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arkoma
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[*] posted on 1-12-2018 at 09:01
shameless spoonfeed


My TEMPO ought be here Monday. Already have CuCl2 and Benzyl alcohol. These damned research papers make my old redneck eyes cross.

Project parameters anyone?

Yes, benzaldehyde desired end product.

Also have 95% EtOH--Acetaldehyde possible?




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Tsjerk
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[*] posted on 1-12-2018 at 09:45


Are you trying to find a procedure utilizing only copper and TEMPO? Because I cant find one that doesn't use some other non-OTC catalysts.
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DavidJR
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[*] posted on 1-12-2018 at 09:58


Why not make/get some pyridinium chlorochromate if you want to make aldehydes?
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[*] posted on 1-12-2018 at 11:28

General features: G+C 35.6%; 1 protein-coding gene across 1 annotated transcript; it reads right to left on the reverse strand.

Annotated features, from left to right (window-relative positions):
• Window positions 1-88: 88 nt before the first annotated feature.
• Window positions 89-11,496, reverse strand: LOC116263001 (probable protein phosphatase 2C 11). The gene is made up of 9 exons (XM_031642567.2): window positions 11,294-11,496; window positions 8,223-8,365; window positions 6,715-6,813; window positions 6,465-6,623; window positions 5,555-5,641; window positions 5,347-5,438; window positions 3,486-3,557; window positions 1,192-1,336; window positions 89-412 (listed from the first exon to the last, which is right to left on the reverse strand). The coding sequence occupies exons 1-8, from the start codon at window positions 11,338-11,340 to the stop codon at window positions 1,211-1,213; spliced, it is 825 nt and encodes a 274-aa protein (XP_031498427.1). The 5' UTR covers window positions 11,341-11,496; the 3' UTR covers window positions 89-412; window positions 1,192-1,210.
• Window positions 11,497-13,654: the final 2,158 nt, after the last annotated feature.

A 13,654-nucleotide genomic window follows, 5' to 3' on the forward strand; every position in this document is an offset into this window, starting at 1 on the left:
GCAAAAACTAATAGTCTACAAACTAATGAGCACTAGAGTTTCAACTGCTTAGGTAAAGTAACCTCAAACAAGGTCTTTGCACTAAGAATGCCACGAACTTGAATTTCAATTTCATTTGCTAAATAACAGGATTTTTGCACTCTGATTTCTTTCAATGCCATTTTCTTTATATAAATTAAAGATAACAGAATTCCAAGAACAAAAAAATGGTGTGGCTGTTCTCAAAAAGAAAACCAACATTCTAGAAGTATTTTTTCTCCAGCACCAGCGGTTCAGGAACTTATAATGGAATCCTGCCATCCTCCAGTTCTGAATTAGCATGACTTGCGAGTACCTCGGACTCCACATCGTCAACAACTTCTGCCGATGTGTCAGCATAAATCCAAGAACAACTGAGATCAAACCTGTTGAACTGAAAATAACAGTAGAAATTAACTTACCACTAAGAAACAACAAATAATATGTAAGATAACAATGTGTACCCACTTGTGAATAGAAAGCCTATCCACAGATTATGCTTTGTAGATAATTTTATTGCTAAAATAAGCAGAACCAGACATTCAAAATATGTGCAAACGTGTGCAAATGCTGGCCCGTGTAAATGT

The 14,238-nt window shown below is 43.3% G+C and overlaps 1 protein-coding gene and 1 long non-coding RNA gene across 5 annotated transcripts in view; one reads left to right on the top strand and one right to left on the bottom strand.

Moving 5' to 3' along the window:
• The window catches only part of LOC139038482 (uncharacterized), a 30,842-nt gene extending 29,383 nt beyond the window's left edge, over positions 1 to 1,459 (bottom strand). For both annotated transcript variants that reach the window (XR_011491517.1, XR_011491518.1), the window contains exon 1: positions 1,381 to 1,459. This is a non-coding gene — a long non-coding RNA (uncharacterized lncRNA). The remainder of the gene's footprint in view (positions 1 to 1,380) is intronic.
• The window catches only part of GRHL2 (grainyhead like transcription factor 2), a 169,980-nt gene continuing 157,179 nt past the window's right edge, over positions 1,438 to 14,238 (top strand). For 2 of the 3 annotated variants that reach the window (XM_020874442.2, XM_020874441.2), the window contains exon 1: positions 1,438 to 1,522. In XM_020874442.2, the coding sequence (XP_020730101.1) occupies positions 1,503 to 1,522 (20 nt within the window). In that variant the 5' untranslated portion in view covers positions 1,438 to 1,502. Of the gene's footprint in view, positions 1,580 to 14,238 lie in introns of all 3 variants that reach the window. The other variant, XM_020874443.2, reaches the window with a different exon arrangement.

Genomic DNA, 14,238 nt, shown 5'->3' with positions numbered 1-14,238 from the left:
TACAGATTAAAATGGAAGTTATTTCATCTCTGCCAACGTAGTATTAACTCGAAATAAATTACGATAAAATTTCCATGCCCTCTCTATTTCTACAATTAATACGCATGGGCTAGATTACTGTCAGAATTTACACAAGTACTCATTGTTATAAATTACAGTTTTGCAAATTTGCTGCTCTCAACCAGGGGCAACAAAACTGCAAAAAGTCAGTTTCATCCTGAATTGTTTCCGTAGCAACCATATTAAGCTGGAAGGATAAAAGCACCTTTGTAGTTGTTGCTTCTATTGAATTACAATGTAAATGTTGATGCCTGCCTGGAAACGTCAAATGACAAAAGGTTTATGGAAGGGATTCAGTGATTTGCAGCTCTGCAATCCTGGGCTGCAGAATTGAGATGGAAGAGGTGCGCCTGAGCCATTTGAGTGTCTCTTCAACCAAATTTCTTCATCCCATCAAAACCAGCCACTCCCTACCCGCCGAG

Because he bought TEMPO from Melgar.
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[*] posted on 2-12-2018 at 04:10


@arkoma; do you have a DOI of an article describing the reaction you are pursuing?

Something like this? Did you get the TBAB from Melgar as well?

https://sci-hub.tw/10.1021/ol005792g

Oxone and DCM are OTC in the States aren't they?

Quote:

(19) Representative procedure: To a solution of the alcohol (1 mmol)
and Bu4NBr (4 mol %, 0.04 mmol) in 5 mL of the indicated solvent is
added TEMPO (1 mol %, 0.01 mmol, 0.1 M solution of the indicated
solvent) and Oxone (2.2 equiv, 2.2 mmol). The mixture is then stirred for
12 h at room temperature, and the reaction is monitored by TLC. After the
reaction is complete, the solvent is removed under reduced pressure, and
the remaining solid is purified by column chromatography (silica gel,
hexanes/ethyl acetate: 10/1).

If TLC is difficult you can just close the reaction vessel from atmospheric oxygen (benzaldyde oxidizes with oxygen) and run the reaction for 24 hours or so, I don't think this will lower the yield.

I guess the purification could be done through bisulfite.

[Edited on 2-12-2018 by Tsjerk]

[Edited on 2-12-2018 by Tsjerk]
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CuReUS
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[*] posted on 2-12-2018 at 08:41


https://pubs.acs.org/doi/10.1021/ja00323a064
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WGTR
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[*] posted on 2-12-2018 at 10:23